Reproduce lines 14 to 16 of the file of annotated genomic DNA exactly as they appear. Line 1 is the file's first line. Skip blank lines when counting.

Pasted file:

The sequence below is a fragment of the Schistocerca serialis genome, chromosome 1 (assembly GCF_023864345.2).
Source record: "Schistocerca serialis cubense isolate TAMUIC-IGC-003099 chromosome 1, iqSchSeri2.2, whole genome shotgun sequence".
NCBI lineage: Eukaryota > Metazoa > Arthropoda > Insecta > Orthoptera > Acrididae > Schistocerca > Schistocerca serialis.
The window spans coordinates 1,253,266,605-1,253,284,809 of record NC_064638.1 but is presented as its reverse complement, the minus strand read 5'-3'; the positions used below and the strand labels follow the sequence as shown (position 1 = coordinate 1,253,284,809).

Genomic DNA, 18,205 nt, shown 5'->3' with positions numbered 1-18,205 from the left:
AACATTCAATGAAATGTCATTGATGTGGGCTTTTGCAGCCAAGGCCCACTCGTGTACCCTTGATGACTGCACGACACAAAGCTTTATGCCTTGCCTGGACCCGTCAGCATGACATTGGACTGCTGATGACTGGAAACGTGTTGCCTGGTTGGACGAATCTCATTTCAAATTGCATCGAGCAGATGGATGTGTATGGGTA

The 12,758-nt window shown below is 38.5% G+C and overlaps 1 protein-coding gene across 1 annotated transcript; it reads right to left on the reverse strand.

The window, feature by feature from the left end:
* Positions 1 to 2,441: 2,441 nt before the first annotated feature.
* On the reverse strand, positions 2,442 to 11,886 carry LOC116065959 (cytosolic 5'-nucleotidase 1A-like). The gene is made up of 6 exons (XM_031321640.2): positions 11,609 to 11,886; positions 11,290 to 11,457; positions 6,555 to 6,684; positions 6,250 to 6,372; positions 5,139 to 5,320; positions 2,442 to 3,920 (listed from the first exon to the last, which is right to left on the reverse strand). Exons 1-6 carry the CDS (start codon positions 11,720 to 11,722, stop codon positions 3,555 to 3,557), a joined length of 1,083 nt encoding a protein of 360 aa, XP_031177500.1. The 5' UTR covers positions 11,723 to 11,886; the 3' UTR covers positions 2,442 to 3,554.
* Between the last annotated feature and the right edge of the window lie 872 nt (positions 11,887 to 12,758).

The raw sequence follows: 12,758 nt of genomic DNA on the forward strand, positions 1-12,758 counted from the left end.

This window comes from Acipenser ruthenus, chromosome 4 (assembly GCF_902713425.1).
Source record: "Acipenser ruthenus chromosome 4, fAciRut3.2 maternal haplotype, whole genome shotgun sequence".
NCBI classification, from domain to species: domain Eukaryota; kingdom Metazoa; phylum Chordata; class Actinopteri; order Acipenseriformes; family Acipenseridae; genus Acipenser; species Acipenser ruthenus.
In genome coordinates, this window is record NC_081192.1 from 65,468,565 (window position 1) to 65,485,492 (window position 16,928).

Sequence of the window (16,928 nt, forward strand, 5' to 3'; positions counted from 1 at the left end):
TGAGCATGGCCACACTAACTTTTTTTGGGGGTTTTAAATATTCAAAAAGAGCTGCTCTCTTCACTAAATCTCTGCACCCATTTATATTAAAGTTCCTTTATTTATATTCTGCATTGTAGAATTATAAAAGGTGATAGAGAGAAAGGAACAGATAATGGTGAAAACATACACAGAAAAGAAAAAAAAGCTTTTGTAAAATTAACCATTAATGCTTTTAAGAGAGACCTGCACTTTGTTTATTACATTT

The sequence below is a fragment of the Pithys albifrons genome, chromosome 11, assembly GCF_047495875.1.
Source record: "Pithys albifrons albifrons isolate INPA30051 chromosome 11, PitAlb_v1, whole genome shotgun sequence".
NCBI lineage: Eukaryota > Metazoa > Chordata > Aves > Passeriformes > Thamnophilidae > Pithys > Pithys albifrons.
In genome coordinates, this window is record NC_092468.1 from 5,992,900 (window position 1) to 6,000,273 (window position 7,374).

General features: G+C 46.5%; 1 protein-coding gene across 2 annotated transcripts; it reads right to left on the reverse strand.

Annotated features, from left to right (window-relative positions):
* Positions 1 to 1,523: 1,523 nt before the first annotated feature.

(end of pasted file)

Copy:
Source record: "Acipenser ruthenus chromosome 4, fAciRut3.2 maternal haplotype, whole genome shotgun sequence".
NCBI classification, from domain to species: domain Eukaryota; kingdom Metazoa; phylum Chordata; class Actinopteri; order Acipenseriformes; family Acipenseridae; genus Acipenser; species Acipenser ruthenus.
In genome coordinates, this window is record NC_081192.1 from 65,468,565 (window position 1) to 65,485,492 (window position 16,928).